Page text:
The Bloor Perspective: mmO2's first move, Microsoft's bugbear and smartcard strategies

In this week's package of analysis, the Bloor Research team assess mmO2's staff cuts, what the future of smartcards holds and Microsoft's battle against its own bugs...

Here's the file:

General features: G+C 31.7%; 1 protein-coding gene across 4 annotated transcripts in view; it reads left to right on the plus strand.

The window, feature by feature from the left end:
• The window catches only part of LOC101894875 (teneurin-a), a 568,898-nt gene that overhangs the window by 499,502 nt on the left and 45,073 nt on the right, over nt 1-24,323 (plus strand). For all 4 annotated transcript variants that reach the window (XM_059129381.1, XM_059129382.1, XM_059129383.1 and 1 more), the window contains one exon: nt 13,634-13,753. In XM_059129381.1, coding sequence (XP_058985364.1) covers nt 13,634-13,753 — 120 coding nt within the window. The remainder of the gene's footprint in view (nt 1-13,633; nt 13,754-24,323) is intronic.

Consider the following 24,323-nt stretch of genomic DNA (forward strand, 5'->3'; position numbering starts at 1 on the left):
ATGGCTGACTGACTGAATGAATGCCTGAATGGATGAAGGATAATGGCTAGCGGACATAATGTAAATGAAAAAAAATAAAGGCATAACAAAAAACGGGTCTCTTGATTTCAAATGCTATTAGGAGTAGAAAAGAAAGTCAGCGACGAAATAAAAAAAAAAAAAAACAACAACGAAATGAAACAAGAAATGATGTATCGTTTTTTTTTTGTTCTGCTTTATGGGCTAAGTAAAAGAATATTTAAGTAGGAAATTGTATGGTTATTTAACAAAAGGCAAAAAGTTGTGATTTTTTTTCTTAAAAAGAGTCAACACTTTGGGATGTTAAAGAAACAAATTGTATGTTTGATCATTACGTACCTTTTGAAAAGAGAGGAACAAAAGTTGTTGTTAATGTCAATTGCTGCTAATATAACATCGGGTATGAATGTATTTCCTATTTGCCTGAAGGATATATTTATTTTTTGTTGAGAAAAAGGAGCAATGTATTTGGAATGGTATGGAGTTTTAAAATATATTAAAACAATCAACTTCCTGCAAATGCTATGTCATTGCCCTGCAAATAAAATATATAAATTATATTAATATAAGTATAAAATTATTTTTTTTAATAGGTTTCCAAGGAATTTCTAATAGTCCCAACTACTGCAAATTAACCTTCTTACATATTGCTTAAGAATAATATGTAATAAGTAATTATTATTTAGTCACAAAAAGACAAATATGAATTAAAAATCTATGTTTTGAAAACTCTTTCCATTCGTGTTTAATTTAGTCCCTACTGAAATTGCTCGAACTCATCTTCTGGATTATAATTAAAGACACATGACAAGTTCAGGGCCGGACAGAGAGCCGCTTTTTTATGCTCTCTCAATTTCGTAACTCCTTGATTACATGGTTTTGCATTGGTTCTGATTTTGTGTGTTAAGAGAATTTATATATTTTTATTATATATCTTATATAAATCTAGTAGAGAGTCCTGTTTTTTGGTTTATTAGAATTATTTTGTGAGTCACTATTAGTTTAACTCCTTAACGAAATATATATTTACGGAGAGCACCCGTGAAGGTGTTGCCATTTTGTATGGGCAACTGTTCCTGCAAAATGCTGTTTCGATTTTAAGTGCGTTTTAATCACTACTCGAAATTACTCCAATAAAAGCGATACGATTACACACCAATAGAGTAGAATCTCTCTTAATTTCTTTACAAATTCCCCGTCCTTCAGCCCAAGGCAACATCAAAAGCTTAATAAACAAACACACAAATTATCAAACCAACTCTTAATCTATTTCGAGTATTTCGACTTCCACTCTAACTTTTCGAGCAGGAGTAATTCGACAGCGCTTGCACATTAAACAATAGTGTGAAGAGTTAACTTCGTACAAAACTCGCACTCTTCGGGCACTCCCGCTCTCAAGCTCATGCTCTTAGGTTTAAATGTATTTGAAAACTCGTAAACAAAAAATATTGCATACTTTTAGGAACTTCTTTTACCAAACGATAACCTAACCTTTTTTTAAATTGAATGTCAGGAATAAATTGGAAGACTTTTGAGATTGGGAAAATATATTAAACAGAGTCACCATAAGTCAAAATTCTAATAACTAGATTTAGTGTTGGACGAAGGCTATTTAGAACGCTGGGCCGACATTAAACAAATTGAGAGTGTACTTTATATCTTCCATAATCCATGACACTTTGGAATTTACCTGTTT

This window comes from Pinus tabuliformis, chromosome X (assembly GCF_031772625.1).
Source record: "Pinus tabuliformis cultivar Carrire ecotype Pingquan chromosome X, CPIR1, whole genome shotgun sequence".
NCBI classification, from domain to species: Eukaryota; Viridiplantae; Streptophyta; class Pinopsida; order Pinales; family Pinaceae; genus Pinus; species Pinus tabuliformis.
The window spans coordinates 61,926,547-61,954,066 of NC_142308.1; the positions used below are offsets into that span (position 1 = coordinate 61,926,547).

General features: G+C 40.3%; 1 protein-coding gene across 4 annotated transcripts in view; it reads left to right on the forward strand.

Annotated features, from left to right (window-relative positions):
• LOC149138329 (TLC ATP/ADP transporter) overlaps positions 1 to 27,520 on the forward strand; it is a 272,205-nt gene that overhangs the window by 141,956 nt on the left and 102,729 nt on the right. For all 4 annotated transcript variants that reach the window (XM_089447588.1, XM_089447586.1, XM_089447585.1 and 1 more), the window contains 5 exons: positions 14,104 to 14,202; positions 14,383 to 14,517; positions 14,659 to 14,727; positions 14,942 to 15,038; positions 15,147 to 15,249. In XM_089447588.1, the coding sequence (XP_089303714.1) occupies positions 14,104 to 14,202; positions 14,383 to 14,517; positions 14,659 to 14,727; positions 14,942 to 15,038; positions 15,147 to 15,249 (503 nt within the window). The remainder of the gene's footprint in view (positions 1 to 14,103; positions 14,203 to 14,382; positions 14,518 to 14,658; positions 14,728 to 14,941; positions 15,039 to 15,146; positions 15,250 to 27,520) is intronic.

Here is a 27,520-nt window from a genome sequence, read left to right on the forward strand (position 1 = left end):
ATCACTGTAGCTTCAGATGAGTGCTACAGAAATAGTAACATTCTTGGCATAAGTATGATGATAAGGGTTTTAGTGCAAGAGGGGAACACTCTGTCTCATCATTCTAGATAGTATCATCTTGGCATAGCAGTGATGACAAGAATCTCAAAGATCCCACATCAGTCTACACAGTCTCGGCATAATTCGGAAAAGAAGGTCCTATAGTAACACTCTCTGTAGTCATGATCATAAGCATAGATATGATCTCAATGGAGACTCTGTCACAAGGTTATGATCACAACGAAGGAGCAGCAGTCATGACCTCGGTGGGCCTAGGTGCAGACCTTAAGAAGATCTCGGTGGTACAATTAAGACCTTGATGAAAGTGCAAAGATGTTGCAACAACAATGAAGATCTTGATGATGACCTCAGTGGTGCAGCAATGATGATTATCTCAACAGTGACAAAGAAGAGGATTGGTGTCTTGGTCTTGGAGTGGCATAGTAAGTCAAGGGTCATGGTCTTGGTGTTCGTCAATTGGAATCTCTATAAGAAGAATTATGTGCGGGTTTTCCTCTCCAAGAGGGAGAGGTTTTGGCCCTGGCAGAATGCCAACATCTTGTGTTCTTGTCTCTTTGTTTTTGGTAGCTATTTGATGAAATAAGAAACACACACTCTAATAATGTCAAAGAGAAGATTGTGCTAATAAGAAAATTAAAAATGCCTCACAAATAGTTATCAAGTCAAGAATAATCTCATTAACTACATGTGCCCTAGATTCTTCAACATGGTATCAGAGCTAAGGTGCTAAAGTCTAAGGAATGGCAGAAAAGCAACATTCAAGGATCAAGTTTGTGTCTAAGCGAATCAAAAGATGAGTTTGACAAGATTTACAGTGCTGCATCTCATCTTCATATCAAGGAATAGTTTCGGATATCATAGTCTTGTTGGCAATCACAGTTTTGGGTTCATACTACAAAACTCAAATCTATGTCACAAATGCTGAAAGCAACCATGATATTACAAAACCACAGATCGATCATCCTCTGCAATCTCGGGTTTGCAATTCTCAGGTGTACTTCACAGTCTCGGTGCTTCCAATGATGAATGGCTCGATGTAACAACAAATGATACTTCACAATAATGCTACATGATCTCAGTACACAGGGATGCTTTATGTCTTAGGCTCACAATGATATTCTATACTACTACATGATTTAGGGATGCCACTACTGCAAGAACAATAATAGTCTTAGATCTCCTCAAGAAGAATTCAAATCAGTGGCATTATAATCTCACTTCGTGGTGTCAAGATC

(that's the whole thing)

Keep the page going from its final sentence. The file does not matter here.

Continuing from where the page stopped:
Written by Bloor Research, Contributor

In this week's package of analysis, the Bloor Research team assess mmO2's staff cuts, what the future of smartcards holds and Microsoft's battle against its own bugs...